Lower Cunliffe farm is situated at the foot of the hills to the North of Rishton.
It is said that the name comes from the Saxon landowner, Gunnhildr, who lived at Cunliffe before the Norman Conquest.
It is also suggested that there is some connection between this word and "Cunnus Diaboli", which was a monkish name for a hollow in a rock, through which people crawled through to be healed of sickness.
It is possible that there was such a rock in the area, the many springs giving greater emphasis to this this supposition, by wearing away the stone to create such a hole.
The word Cunliffe was wrote "Kundaclyve" in a deed of 1200, and this old spelling suggests a much earlier spelling than Saxon.
The Kunda is, like Dunscar Farm, a Celtic word, and means hard or strong. The Clyve part belongs to a much later date, and means a cliff or a deep descent. The Britons of Cunliffe would have known of the stone lying just under the surface of the land, and therefore gave it its name of Kunda, this stone being valuable to them in many ways.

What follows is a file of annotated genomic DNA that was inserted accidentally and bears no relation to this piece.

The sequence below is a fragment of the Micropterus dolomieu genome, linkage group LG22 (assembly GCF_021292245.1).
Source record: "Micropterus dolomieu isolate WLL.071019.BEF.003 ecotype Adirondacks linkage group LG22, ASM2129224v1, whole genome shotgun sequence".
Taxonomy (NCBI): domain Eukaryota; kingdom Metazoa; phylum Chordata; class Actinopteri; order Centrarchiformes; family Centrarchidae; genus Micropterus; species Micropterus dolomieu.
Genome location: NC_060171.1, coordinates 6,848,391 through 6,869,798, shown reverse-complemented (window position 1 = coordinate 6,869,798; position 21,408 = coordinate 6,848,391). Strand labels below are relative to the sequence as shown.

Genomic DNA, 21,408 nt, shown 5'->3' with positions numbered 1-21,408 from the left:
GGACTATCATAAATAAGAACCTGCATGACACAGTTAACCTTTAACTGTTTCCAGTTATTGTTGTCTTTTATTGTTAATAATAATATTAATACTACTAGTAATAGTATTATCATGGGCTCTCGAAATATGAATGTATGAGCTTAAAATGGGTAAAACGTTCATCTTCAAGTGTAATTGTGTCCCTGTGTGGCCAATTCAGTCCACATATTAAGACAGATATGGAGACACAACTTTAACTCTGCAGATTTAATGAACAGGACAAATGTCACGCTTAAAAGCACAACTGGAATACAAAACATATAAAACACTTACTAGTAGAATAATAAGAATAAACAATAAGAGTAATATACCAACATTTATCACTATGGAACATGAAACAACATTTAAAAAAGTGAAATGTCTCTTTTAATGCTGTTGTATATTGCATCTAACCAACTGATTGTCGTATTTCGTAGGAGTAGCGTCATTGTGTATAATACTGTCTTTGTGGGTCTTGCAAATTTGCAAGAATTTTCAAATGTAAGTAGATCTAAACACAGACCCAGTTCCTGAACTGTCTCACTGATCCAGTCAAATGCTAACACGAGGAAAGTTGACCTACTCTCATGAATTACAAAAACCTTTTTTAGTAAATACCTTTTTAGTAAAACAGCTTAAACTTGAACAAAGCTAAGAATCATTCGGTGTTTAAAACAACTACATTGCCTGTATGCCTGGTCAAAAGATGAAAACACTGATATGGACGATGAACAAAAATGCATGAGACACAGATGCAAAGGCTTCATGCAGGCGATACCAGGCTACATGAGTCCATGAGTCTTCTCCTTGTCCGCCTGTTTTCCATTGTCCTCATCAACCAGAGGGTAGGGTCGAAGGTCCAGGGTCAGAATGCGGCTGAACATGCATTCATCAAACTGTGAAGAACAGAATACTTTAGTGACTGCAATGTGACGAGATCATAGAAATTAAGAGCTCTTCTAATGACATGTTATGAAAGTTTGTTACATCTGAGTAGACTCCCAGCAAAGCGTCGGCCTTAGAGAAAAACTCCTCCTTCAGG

As seen in the above picture, this particular farm building was built in 1892 by Henry Petre of the Dunkenhalgh.
This large building could have been the farm house at this time, or like many other farms in the district built by the Petres, may well have just been a barn building.
An application was received from Mr. William Smalley of Lower Cunliffe Farm, for registration under the Milk and Dairies Order 1926, to carry on the trade of dairyman. The application was granted by the Council.
Parish Church and School Jubilee, 1927, by Carlton Noble.